You may be wondering, “what in the world is a scaphoid fracture and why should I be worried about it?”. Well, scaphoid fractures are injuries of the wrist, and are actually incredibly common.
Most people sustain a scaphoid fracture after trying to break their fall with their hand. This instinctive action rarely works out in your favor, as it puts a huge amount of stress on the tiny bones in your hand and wrist, which is what typically causes them to break.
Where is My Scaphoid Bone?
As mentioned, the scaphoid is located within your wrist. More specifically, it exists between the bones of the thumb and radius. The scaphoid is one of several small bones in the wrist, which are often referred to collectively as the carpals.
It is difficult to see the scaphoid bone itself without an X-ray because the bone is covered by tendons in the hand.
Classification of a Scaphoid Fracture
Not all scaphoid fractures are created equal. A break can occur anywhere along the bone, making a difference in its classification. Most often, the scaphoid will break in the middle or at its “waist”, though it is also possible for the scaphoid to break at its proximal or distal end points.
There may also be a difference in the fracture itself and whether it was clean or not. A clean, or nondisplaced fracture will still line up correctly, whereas a displaced fracture will have gaps between different pieces of the bone or overlapping fragments. As you may have guessed, it is simpler to have a nondisplaced fracture than a displaced one, since a nondisplaced fracture will have a better chance of healing correctly.
How Do You Know of if You Have a Scaphoid Fracture?
Due to the multiple carpal bones in the wrist, it is not always easy to know whether one has been broken or not. Even if you are confident that you have a broken carpal, it is difficult to confirm which particular bone is broken without an X-ray or other imaging scan.
Most patients with a fractured scaphoid will experience:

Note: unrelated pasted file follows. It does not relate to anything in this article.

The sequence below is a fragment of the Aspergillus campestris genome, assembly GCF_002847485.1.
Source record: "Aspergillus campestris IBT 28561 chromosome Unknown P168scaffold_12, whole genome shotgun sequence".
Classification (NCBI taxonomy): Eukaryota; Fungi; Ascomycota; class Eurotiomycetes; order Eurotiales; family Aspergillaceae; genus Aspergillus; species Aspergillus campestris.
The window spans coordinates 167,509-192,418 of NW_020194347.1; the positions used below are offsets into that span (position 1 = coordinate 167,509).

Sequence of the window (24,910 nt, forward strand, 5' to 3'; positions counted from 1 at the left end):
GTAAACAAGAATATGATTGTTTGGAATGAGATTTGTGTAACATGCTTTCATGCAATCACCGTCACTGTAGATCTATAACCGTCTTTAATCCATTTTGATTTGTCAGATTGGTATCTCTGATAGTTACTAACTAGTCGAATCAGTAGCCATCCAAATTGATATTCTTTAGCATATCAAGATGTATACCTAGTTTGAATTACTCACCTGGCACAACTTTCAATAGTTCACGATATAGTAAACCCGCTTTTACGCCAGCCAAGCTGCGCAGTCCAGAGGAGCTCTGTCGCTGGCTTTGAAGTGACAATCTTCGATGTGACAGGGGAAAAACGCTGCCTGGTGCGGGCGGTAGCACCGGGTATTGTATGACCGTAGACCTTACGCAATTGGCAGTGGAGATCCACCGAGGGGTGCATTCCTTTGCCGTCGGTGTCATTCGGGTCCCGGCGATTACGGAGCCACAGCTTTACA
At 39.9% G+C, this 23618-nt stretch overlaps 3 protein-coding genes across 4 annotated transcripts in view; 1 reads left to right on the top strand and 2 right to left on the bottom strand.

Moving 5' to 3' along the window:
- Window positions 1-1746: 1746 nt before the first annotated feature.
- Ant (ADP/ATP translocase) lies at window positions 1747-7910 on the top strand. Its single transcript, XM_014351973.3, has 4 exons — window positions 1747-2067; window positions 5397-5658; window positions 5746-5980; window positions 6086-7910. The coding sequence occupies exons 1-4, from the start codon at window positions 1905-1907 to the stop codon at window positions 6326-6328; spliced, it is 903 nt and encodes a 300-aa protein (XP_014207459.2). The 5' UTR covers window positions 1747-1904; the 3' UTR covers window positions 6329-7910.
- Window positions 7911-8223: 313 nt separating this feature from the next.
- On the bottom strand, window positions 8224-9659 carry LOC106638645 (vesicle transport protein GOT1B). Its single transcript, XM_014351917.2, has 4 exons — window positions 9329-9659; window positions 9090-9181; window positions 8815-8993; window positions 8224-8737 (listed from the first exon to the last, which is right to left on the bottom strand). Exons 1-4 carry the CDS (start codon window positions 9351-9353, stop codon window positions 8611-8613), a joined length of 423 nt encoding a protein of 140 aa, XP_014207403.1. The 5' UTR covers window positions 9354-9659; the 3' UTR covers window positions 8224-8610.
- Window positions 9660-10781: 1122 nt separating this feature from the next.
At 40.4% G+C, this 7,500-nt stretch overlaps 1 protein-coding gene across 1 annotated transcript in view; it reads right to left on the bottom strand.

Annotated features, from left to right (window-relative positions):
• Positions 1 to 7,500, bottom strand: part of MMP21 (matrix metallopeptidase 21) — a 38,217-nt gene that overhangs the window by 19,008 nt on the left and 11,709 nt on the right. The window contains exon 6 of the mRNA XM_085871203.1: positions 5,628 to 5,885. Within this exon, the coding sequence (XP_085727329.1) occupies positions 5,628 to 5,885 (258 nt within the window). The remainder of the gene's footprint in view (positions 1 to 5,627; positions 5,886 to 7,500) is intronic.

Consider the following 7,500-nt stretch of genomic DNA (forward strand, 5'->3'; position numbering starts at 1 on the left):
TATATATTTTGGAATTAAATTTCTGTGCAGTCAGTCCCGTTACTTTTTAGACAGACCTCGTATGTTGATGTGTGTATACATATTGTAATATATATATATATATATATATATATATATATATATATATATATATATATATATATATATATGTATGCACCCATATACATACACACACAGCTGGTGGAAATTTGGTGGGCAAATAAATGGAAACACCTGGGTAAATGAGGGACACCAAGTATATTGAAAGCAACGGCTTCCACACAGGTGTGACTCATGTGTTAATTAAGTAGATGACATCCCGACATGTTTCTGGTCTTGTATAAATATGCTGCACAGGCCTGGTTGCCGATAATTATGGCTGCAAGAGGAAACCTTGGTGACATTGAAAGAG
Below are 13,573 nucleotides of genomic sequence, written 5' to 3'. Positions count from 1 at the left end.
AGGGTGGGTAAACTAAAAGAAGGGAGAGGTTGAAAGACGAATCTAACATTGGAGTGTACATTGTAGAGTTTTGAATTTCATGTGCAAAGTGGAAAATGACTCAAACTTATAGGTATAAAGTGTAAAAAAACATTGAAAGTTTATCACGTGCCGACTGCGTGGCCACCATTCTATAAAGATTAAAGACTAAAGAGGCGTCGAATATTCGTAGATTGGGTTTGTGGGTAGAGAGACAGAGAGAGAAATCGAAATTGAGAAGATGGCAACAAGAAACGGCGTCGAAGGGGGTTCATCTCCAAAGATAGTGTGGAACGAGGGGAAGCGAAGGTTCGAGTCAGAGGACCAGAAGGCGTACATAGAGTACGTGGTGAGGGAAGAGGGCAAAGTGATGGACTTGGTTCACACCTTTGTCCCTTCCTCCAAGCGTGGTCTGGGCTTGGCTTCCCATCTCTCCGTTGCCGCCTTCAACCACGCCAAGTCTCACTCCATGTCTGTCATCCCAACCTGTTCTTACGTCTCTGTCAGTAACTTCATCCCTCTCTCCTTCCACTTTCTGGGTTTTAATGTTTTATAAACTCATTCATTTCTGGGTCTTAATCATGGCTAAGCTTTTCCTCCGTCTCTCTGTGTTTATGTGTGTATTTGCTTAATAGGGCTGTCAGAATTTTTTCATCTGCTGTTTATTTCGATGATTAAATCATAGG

- Swelling of the wrist near the thumb
- Pain that may worsen with movement of the wrist or thumb, specifically when attempting a grasping or pinching motion
- Consistent pain lasting beyond 1 or 2 days
The Road to Recovery
One of our highly trained physicians will suggest a treatment plan based upon your individual case and type of scaphoid fracture, which may or may not include surgical intervention. After the injury has been addressed, you will begin the healing process.
Sadly, scaphoid fractures are often difficult to repair because there is not a lot of blood supplied near the scaphoid bone, which hinders the healing process and makes complications during recovery extremely common.
The best ways to support the health of your scaphoid bone after a fracture include:
- Immobilizing the area until your physician says it is okay to reintroduce movements and strengthening exercises.
- Using a cast or brace to help reinforce your efforts at immobilizing the scaphoid bone.
- Quitting smoking as this habit can delay any kind of healing by the body.
- Using heavy machinery that vibrates, which could jar the fracture and break apart the bone again.
- Putting yourself at risk for another fall by engaging in athletic activities or situating yourself in a precarious position (ex: climbing up a ladder).
For more information on how to handle a scaphoid fracture, or to discuss possible treatment options with a wrist specialist, please call the Hand Surgery Specialists of Texas today at (713) 766-0357 to schedule an appointment!